Quebec says 3 times more homes could be in flood zones under new mapping


Some 55,000 more homes in Quebec will be in areas at risk of flooding — three times more than today — according to a new generation of flood maps coming from the provincial government.

Quebec officials released the estimates and announced the establishment of a new regulatory framework related to flood zones at a news conference Tuesday. Those new regulations will also apply to structures meant to mitigate flood risks like dikes and barriers, which are referred to in French as Ouvrages de protection contre les inondations (OPI). 

Although the new maps have yet to be produced, officials expect that nearly 77,000 homes, or two per cent of Quebec’s population, could find themselves in a flood zone compared to 22,000 today.

“In certain places in Quebec, the flood zone mapping has not been updated in 30 years,” Environment Minister Benoit Charette said Tuesday. “We have to update our way of doing things based on the science, and that is what we are proposing today.”

The maps will be produced in collaboration with municipalities in the coming months and the new flood-management plan as a whole will be the subject of public consultations with residents and municipalities this summer. The plan is expected to be implemented by 2025.

Currently, Quebec’s flood maps are based solely on the recurrence of floods and are divided into high-risk and low-risk areas — where there is a five per cent and one per cent chance of a flood in any given year, respectively.

The new maps will designate areas of “flood intensity” by taking into account the frequency of floods, the water depth reached as well as the impacts of climate change.

The flood zones will now be classified by four levels, ranging from “very high” for regions with more than a 70 per cent risk of flooding over 25 years and over 60 cm of water expected, to “weak” in areas with a seven to 20 per cent risk of flooding over 25 years and less than 30 cm of water expected.

In a statement released Monday afternoon, the Communauté métropolitaine de Montréal (CMM) — which represents 82 municipalities in the greater Montreal area — welcomed the province’s plan to revamp regulations related to flood management.

However, the CMM said it is worried about the effects the new framework will have on properties located behind OPIs, especially as it affects their value.

New limitations on construction

New regulations announced Tuesday stipulate that repair and renovation work can generally proceed in flood-prone areas, but rebuilding severely damaged structures in very high-intensity flood zones may be restricted.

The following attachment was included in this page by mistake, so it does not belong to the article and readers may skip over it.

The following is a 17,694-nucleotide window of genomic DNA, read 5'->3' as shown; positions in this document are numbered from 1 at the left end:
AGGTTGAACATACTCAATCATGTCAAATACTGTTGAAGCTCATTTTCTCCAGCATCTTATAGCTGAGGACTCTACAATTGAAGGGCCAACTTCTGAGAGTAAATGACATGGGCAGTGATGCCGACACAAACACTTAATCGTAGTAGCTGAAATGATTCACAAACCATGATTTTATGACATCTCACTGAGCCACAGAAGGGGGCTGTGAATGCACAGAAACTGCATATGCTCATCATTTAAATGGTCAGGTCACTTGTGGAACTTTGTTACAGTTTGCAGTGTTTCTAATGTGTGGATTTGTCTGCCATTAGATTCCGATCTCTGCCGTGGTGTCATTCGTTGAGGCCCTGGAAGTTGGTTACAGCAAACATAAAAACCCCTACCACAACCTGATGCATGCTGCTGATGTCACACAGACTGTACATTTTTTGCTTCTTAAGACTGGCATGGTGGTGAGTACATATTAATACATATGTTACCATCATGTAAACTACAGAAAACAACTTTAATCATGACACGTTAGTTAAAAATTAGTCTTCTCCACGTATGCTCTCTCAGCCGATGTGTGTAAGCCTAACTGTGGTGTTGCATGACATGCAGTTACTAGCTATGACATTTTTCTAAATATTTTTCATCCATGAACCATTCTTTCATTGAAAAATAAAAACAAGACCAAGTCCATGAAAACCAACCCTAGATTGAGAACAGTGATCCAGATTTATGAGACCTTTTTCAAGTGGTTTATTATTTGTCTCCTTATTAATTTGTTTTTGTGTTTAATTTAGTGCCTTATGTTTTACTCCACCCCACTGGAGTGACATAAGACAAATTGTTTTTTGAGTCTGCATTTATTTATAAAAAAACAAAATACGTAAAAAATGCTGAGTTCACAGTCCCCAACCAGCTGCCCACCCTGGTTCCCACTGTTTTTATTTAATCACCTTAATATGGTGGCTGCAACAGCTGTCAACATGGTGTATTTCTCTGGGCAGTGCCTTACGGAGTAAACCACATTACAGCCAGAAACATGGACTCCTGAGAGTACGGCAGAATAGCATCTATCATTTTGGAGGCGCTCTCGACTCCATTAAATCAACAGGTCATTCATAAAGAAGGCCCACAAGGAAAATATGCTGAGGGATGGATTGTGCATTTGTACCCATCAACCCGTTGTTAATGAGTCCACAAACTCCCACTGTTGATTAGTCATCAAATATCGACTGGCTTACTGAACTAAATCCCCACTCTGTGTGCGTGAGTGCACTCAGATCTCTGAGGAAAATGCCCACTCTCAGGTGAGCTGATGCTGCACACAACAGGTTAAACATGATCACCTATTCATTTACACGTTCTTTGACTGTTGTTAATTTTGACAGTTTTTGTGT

Expansion in very high-intensity areas will also be limited to essential needs only. Additionally, construction of new buildings in flood-prone areas, even in low-intensity sectors, will not be permitted.

However, municipalities can mitigate risks by implementing flood protection structures such as dikes, which can lead to a reclassification to a lower-intensity zone.

The flood-management plan provides for stricter guidelines for municipalities to follow in order to prevent flooding, such as maintaining and monitoring flood prevention infrastructure. 

Officials say the objective of the framework is not to relocate residents at risk, but to increase their security and protect their property as well as the environment.

Concerns regarding insurance rates

Asked about what the new flood zone maps will mean for insurance rates for affected residents, Charette said they may not have a direct impact as insurance companies generally use their own mapping criteria to assess flood risk.

In March, Desjardins Group, a major financial institution based in Quebec, announced it will no longer offer new mortgages in high-risk flood zones across the province. It also doesn’t provide flood insurance in those areas.

The announcement sent shock waves through low-lying communities, from Charlevoix, north of Quebec City, to the suburban areas of Montreal.

Traditionally, it has fallen on the Quebec government to step in to help homeowners cope with the costs of flooding. 

But after 2019, when flooding forced the evacuation of more than 6,000 residents of Sainte-Marthe-sur-le-Lac, Que., and damaged hundreds of homes, the government signalled its unwillingness to pay for repeated flood damage at the same address, imposing a new lifetime cap on compensation per home and financial incentives for people to relocate from homes in high-risk zones.


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